“After three months, she just said those two words – she has been playing these word games. It’s dirty, the whole government is dirty.”

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Protesters moved barricades to make road blocks. Photo: May James/HKFP.

Rally-goers held placards saying “Five demands, not one less,” in reference to the five requests made by protesters to the government: withdraw the extradition bill, retract the categorisation of protests as riots, drop all charges against those involved in the movement, investigate police misconduct, and transition to full democracy.

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A placard said “Five demands, not one less.” Photo: May James/HKFP.

Only the first demand has been met after Chief Executive Carrie Lam announced last Wednesday – nearly three months into the protests – that the bill would be withdrawn.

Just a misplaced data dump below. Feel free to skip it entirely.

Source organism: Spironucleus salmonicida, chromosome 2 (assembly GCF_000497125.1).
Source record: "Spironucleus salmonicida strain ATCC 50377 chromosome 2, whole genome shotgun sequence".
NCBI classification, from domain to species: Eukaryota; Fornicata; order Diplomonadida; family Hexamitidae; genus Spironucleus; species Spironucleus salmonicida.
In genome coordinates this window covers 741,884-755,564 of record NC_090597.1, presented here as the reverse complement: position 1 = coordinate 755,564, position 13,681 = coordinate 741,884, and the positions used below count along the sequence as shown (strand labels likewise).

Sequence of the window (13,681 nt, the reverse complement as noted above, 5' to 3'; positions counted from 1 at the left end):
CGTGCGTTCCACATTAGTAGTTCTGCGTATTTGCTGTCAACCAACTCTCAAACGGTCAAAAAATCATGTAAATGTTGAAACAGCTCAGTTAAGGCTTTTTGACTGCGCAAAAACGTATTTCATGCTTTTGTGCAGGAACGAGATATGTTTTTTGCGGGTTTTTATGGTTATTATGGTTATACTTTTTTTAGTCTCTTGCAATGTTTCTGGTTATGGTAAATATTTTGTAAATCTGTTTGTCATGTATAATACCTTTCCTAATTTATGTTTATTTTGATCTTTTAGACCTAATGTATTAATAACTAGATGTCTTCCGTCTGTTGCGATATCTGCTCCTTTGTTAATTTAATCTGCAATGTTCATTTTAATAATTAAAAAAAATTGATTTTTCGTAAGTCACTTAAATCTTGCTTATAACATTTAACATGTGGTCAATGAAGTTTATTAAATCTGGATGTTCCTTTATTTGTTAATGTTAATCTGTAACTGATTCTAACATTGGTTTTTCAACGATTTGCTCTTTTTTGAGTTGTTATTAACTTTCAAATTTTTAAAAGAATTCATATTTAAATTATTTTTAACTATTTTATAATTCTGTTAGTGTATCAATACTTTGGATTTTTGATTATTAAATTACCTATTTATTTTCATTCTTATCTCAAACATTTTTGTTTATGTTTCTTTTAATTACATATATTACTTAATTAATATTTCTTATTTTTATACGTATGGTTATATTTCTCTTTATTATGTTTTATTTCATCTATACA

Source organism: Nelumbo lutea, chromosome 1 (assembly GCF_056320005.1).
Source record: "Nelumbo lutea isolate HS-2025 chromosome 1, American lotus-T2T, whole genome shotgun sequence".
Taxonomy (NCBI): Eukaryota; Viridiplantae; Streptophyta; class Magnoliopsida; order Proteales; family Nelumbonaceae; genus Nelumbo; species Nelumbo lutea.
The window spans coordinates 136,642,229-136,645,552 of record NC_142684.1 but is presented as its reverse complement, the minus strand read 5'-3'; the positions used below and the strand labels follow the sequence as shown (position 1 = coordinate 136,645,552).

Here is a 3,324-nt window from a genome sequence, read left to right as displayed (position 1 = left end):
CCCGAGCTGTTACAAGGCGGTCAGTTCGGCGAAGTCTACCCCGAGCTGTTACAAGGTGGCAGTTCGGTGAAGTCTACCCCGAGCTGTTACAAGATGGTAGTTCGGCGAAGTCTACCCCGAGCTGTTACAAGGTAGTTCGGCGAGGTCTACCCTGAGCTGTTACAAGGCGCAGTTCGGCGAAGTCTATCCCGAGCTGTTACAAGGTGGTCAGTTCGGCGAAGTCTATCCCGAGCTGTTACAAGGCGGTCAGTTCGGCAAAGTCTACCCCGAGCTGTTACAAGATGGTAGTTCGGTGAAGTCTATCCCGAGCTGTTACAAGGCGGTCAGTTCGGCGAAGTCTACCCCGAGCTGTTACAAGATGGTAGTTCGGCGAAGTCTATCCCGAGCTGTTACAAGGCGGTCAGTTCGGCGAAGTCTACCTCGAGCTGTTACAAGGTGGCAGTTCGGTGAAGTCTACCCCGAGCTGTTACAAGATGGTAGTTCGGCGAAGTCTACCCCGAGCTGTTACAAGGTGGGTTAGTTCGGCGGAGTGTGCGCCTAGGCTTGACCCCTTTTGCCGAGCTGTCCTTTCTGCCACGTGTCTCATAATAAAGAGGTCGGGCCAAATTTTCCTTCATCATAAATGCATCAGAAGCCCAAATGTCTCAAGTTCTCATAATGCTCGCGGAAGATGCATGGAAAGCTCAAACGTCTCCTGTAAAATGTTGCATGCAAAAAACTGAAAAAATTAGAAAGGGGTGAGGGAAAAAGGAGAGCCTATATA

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A banner reading “Five demands, not one less. Civil disobedience; nothing to fear.” Photo: May James/HKFP.

A woman distributed alcohol wet wipes to black-clad protesters and members of the press. She told HKFP the wipes can be used to remove blue stains from the water deployed by water cannon trucks.

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Protesters used traffic cones to make roadblocks. Photo: May James/HKFP.

By 4:30pm, the key flashpoint of Harcourt Road outside Hong Kong government headquarters was occupied by protesters, as traffic came to a halt.

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Photo: May James/HKFP.

Police fired tear gas in Admiralty shortly after 5pm as protesters hurled dozen of Molotov cocktails and bricks at the government headquarters and police frontlines.

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Photo: May James/HKFP.

In Admiralty, HKFP observed a tear gas cannister fired at journalists.

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Photo: May James/HKFP.